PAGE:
‘Major Mick’ reaches halfway point in Tintanic rowing challenge

By Ben Mitchell, PA
·1 min read

An 80-year-old retired army major has reached the halfway mark in his charity challenge to row 100 miles at 2mph in his home-made boat.

Michael Stanley, who served in The Royal Scots Dragoon Guards for 35 years, created the boat, named the Tintanic, out of two sheets of corrugated iron, curtain hooks and hosepipe.

Major Mick bails out water during his journey
Major Mick bails out water during his journey (Andrew Matthews/PA)

“Major Mick” has set himself the target of rowing it 100 miles along the Chichester canal in West Sussex and has now reached the halfway mark.

He has raised more than £24,000 for St Wilfrid’s Hospice in Bosham, having originally hoped to collect just £1,000.

Mr Stanley said he was “absolutely astounded to meet this wonderful milestone. The work of the hospice is more vital now than ever”.

Alison Moorey, the hospice’s chief executive, said: “We are deeply grateful to Major Mick for his wonderful 100-mile ‘Tintanic’ challenge in support of St Wilfrid’s Hospice.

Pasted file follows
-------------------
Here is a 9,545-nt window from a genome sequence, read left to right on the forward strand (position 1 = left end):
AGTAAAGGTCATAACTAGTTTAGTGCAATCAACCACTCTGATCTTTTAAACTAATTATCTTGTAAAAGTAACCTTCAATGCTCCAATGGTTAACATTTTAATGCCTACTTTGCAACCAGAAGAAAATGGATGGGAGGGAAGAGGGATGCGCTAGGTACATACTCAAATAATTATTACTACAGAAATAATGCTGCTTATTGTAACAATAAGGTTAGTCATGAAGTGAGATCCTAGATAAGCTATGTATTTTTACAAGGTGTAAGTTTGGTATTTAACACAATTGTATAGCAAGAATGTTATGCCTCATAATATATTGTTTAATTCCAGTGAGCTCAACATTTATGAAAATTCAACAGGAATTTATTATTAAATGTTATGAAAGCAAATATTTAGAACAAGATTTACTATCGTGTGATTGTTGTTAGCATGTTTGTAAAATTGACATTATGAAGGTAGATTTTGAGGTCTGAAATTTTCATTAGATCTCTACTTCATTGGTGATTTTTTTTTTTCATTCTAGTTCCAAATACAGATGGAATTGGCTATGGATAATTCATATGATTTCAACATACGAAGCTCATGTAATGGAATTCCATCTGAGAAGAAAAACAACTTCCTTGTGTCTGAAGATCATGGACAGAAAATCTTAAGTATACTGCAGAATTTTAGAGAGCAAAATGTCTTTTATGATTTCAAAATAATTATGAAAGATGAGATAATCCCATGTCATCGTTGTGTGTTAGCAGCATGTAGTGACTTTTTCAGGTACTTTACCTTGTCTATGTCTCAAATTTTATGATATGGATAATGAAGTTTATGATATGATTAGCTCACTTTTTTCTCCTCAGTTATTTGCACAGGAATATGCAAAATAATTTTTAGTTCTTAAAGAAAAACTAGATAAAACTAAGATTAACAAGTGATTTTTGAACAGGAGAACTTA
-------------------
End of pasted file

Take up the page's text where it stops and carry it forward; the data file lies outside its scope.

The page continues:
“At any one time we are supporting 330 patients both here at our beautiful purpose-built hospice in Bosham and with the majority in their homes. Many of whom have been comforted by Major Mick’s story.

“The fundraising and awareness he builds for the vital work of the hospice in these challenging times is a timely reminder we can all do something to make a difference to local lives.”

Mr Stanley has released images of the construction of the Tintanic, including trial runs in a swimming pool and at sea.

To support him, visit: https://www.justgiving.com/fundraising/majormicktintanic100challenge